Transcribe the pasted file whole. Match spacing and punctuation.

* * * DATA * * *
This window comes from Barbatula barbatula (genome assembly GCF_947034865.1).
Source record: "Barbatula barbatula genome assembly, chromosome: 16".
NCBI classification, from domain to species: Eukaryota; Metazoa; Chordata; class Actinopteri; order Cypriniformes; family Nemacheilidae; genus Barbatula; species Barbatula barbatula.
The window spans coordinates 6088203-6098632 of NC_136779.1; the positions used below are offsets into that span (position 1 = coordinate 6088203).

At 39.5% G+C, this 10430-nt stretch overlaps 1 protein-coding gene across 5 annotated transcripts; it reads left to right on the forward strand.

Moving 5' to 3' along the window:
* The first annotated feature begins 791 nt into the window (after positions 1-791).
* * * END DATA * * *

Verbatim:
This window comes from Barbatula barbatula (genome assembly GCF_947034865.1).
Source record: "Barbatula barbatula genome assembly, chromosome: 16".
NCBI classification, from domain to species: Eukaryota; Metazoa; Chordata; class Actinopteri; order Cypriniformes; family Nemacheilidae; genus Barbatula; species Barbatula barbatula.
The window spans coordinates 6088203-6098632 of NC_136779.1; the positions used below are offsets into that span (position 1 = coordinate 6088203).

At 39.5% G+C, this 10430-nt stretch overlaps 1 protein-coding gene across 5 annotated transcripts; it reads left to right on the forward strand.

Moving 5' to 3' along the window:
* The first annotated feature begins 791 nt into the window (after positions 1-791).